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1999 Chevy Suburban in heat!

I have a 1999 Chevy Suburban with the 5.7 ltr Vortec engine.

My problem is this: Mostly on mornings when it is warm and humid it will crank and immediately die. It is just like you turned the key off as soon as the engine started. This may go on for as long as an hour (or until you call it everything but a Chevy! ) or it may only do it a couple of times before starting and running fine. Once it does start, you are good the rest of the day.

You can hear the fuel pump do it’s thing when you turn the key on and there is not a check engine light staying on at anytime. It is not a problem you can reproduce either.

What is my problem?!?!?!?!

It’s possible the engine temp sensor is faulty.

I notice there are several “temp” sensors on this vehicle. Any specific one?

I noticed the SECURITY light staying on this time! Could that have something to do with it?

This is a sympton of the security sympton operating but not operating correctly. There is a heap of info on the Web about the Pass-Lock2 system (including on how to by-pass it). One of the sites is very well written with very good pictures. I would suggest you read (google pass-lock2) and if you feel you are on to something but still need some further explaination I will be happy to explain.

I do like to motivate people to read and reasearch for themselves and then if things are still not clear help out. It’s a little like giving a man a fish or teaching him to fish. It’s always better if you put some effort on your own into becomming informed.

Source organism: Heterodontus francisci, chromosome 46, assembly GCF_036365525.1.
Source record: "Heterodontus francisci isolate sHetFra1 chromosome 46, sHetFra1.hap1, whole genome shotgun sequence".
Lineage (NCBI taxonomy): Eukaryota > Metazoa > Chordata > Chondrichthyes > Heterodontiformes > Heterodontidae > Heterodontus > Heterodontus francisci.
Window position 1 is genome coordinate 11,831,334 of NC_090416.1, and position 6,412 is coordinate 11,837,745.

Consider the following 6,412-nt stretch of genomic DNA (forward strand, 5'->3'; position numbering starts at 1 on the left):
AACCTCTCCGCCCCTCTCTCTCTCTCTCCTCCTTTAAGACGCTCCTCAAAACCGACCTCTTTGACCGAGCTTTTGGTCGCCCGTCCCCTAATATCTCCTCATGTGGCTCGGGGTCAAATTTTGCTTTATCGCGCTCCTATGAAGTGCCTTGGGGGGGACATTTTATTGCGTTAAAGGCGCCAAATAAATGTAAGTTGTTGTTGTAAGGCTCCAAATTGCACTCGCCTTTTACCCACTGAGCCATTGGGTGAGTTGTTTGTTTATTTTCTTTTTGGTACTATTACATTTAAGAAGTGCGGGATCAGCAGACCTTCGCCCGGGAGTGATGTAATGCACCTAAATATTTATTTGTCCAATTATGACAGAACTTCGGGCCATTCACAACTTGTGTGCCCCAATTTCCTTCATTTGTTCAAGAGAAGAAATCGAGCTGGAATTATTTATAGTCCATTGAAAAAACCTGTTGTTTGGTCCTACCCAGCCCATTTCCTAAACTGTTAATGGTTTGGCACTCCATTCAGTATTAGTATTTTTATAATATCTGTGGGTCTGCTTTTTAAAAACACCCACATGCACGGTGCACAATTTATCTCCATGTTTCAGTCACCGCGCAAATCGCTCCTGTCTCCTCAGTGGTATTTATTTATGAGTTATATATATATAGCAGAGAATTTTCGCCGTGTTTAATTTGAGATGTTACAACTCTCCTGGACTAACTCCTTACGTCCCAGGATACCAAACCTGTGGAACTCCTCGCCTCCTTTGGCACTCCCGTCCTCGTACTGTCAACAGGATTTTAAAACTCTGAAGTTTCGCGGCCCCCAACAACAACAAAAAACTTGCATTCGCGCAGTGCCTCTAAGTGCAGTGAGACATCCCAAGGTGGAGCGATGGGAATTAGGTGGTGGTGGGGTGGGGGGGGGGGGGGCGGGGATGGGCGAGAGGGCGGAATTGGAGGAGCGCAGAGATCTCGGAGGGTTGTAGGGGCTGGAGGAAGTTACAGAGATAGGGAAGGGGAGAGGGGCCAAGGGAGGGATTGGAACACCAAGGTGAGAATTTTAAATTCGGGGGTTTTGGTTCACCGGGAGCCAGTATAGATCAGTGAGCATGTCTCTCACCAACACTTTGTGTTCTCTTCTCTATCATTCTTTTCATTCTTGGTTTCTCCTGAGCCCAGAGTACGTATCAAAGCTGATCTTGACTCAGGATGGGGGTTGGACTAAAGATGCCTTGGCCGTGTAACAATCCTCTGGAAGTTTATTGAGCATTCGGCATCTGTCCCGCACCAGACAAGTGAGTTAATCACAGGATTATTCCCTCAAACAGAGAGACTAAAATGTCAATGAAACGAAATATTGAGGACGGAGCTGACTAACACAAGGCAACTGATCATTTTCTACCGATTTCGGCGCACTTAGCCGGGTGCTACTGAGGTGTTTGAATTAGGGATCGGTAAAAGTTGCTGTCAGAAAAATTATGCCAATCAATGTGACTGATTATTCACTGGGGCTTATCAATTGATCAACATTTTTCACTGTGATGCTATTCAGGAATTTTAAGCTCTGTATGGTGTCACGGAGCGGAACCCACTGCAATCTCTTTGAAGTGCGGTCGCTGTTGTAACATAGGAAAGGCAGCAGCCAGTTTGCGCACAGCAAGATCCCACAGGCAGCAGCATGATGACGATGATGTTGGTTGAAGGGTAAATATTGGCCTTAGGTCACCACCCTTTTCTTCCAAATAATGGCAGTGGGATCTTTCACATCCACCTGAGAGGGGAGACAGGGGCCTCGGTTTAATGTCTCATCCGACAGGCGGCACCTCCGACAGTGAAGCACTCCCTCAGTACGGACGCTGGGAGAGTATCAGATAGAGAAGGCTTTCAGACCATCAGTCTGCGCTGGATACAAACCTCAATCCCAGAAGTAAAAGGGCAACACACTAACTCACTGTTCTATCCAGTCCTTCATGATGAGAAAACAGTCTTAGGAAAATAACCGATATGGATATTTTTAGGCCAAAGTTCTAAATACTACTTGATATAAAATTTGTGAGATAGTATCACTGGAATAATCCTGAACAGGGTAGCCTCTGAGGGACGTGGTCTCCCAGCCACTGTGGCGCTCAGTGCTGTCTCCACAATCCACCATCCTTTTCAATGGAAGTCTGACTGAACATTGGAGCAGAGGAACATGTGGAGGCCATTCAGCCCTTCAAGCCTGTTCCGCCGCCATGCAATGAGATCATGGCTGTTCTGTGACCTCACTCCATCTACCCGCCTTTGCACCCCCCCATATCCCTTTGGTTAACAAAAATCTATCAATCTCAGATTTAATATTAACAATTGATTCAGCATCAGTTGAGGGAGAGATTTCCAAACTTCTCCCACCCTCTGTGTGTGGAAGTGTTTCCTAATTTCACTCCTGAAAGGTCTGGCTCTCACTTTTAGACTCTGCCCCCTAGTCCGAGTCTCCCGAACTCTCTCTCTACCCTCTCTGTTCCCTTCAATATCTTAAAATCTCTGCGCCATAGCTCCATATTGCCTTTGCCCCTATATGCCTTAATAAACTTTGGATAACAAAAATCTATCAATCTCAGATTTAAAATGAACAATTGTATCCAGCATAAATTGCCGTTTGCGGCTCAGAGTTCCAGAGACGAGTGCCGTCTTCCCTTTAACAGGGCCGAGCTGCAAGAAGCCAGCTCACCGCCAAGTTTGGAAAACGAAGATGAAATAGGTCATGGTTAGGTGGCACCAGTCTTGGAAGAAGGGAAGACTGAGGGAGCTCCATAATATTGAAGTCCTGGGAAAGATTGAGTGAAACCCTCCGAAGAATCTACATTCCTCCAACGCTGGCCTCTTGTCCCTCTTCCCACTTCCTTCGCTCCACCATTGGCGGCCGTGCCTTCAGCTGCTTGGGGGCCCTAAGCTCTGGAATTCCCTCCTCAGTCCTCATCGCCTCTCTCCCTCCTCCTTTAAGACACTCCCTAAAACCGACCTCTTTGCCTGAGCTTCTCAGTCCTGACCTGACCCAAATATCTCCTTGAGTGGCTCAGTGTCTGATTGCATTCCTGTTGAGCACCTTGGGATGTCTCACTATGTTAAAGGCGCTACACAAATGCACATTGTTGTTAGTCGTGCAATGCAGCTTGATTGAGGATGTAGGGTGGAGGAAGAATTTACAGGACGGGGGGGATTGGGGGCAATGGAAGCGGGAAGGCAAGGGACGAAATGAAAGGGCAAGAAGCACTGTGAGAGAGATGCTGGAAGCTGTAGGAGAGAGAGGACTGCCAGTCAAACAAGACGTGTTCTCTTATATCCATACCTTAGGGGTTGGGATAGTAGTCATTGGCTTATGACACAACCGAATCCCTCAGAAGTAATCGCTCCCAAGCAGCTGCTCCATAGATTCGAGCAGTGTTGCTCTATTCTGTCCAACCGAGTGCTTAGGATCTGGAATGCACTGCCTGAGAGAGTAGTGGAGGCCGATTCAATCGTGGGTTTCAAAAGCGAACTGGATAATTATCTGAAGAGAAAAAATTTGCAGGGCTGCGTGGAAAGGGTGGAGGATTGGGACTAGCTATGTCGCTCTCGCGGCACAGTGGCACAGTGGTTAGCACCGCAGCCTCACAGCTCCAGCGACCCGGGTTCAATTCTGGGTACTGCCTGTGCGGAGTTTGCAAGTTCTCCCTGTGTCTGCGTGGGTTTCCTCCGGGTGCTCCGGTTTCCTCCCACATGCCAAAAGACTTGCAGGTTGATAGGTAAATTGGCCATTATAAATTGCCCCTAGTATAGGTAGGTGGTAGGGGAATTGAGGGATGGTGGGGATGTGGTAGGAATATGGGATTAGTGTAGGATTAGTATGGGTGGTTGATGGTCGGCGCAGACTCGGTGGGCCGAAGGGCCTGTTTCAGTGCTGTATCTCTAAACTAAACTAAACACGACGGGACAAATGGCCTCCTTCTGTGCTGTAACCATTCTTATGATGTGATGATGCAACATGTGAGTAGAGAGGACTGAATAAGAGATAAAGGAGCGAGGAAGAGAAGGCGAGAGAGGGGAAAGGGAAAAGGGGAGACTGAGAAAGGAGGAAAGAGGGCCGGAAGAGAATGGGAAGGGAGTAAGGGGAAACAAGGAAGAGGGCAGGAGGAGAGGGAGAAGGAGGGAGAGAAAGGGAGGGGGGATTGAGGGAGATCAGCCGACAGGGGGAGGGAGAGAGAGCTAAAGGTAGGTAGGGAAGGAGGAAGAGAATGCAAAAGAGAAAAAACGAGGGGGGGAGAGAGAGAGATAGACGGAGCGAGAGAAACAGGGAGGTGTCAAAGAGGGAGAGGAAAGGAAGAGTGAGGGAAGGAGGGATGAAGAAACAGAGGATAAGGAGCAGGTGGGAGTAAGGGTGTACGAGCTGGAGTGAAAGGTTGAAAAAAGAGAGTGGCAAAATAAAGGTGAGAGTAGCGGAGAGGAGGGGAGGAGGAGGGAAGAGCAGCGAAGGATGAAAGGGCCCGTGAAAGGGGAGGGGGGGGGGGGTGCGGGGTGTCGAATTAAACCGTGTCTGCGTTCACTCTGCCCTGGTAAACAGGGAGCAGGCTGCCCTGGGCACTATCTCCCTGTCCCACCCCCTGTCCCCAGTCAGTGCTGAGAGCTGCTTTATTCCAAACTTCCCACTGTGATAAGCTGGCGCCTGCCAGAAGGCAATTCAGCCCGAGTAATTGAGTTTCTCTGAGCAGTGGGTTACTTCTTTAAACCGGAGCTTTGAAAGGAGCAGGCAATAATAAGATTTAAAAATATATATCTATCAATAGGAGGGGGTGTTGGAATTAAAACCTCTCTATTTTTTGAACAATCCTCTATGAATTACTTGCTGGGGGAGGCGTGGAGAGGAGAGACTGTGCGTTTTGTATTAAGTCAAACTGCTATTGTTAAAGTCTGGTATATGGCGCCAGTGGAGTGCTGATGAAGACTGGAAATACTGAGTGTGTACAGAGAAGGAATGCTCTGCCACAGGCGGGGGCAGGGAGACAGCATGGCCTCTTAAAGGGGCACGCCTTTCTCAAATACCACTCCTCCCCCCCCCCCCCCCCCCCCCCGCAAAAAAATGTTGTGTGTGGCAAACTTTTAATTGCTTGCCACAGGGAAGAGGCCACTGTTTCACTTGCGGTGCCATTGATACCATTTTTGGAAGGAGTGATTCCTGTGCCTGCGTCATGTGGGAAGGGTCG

Perhaps others will just layout the complete pass-lock debacle for you and I have no argument with them if they choose to do so.

Problem solved! It was a bad wiring job with an aftermarket alarm system that the previous owner had installed and then cut out. We repaired the factory wiring and everything is good now! Thanks for everyone’s help.

Do you see how the “humid morning” information should have been ommited? I have seen this "does it only when it is hot,cold,humid,dry,snowing,wind blowing etc info cause a lot more harm than do good. And then the really important info about the previous alarm you left out.

Hey Old School - I provided the information I felt was necessary. The “previous alarm information” was something I did not know existed. I noticed you didn’t think the “humid morning” info should have been omitted until after the problem was solved. If you were the car person you act like you are,you should have picked up on that the first time around. Bug Off!
Sorry Click and Clack for venting a bit about know it alls. I was asking for help, not a lecture!